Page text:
Executed in 1988, this work will be included in the forthcoming catalogue raisonné being prepared by the Roy Lichtenstein Foundation.
Throughout his prolific painting career, Roy Lichtenstein experimented with sculpture as he worked to develop his unique artistic vision. While he is still known primarily for his magnificent, large-scale canvases and works on paper, his sculptural output possesses its own character and visually witty possibilities. Drawing from similar popular imagery and cultural references, Lichtenstein's sculpture both fits thematically into the artist's larger oeuvre while simultaneously existing as a separate entity.
Working with one of his most iconic themes, the female face, Lichtenstein's Profile Head V from 1988 is a construction of material and space, where the negative space between sculptural elements becomes equally critical to the understanding of the sculpture as the physical material itself. Toeing the line between two and three dimensionality, this sculpture recalls his graphic stylized aesthetic that we see in his painting, especially in his use of thick black outline that creates the silhouette of a woman's face and creates the wavy tresses of her blonde hair. Without any other discernible features, the woman becomes a vessel in which the viewer can construct his or her own meaning. Just as Lichtenstein typically chooses to capture the moment just before or just after the decisive moment from a comic book or other kind of dramatic narrative, Profile Head V catches the woman in a moment where we can imagine her tilting her head up to an unseen romantic partner, waiting to be kissed.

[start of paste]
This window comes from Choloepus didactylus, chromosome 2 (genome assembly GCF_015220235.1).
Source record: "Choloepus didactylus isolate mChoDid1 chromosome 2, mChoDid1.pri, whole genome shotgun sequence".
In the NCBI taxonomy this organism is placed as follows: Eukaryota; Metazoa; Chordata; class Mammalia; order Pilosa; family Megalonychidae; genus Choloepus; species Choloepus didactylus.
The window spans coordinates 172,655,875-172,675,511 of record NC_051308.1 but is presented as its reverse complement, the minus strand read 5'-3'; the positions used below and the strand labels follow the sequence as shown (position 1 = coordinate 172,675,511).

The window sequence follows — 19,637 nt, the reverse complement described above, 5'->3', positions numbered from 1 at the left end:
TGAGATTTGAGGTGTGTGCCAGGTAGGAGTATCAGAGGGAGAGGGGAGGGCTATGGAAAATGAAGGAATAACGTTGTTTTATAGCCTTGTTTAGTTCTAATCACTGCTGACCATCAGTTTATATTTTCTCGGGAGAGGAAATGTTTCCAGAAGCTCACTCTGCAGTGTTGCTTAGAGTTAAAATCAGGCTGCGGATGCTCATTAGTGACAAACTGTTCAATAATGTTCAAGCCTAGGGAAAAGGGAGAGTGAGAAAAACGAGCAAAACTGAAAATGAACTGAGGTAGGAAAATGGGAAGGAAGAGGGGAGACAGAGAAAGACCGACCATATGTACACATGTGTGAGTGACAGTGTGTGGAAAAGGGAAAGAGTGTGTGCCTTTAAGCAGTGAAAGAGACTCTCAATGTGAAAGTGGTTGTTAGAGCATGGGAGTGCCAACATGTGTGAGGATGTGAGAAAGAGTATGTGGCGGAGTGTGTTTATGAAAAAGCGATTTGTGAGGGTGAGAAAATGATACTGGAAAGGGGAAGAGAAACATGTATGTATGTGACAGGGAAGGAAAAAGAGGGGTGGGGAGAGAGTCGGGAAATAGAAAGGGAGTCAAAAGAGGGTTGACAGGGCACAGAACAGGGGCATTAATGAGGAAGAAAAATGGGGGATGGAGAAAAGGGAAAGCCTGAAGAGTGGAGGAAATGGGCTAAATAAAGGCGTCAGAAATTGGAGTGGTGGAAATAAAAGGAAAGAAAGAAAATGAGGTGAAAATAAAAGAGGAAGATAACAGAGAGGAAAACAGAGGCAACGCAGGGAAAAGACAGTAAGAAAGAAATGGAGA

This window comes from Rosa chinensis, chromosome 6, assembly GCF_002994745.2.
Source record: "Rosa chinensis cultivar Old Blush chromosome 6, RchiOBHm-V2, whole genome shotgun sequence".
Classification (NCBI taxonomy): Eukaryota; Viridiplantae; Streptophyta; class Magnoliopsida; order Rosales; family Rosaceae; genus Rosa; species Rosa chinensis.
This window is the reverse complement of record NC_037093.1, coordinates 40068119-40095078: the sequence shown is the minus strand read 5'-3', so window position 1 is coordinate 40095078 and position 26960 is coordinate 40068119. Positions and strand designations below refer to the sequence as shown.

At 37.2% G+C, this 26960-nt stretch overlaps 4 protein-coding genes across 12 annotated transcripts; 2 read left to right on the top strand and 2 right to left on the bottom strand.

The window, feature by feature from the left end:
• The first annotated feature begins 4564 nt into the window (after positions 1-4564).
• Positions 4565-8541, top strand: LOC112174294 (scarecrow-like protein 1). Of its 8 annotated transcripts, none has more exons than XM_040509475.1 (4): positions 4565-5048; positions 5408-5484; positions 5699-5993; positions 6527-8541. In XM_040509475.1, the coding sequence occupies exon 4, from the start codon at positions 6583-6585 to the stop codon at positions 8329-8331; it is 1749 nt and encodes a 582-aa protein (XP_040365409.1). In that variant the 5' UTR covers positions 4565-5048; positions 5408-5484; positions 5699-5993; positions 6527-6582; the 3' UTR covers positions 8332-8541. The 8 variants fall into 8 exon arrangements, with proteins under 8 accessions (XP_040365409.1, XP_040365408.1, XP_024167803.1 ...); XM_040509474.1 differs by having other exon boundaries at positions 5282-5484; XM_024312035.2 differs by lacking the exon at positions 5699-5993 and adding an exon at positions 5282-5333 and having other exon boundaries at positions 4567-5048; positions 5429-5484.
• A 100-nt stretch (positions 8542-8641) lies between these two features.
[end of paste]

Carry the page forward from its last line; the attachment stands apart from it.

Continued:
Often compared to pop-up books, Lichtenstein's sculpture plays with the concept of art as a window to the world, and emphasizes the materiality and non-reality of his pieces even as they possess multiple planes of space. While his paintings are meant to capitalize on the artifice of popular media such as television, advertising, and comic books, Lichtenstein's sculpture brings part of this contrived reality into our physical space, existing as objects in our true reality. Just as with Lichtenstein's pieces in other mediums, it is important to him that his hand remain hidden, which causes Profile Head V to even further resemble a commercial object, or create the feeling that the female protagonist in a comic popped right out from the pages of her book.
Looking back on the legacy of Lichtenstein's 1974 Modern Head and other monumental sculpture, this intimate Profile Head V demonstrates the artist's continued interest in the woman and female beauty as they are represented in popular culture. The exquisitely rendered minimal line and form of the sculpture seamlessly fuses together object with its environment, perfectly accentuating the outline of the woman's face.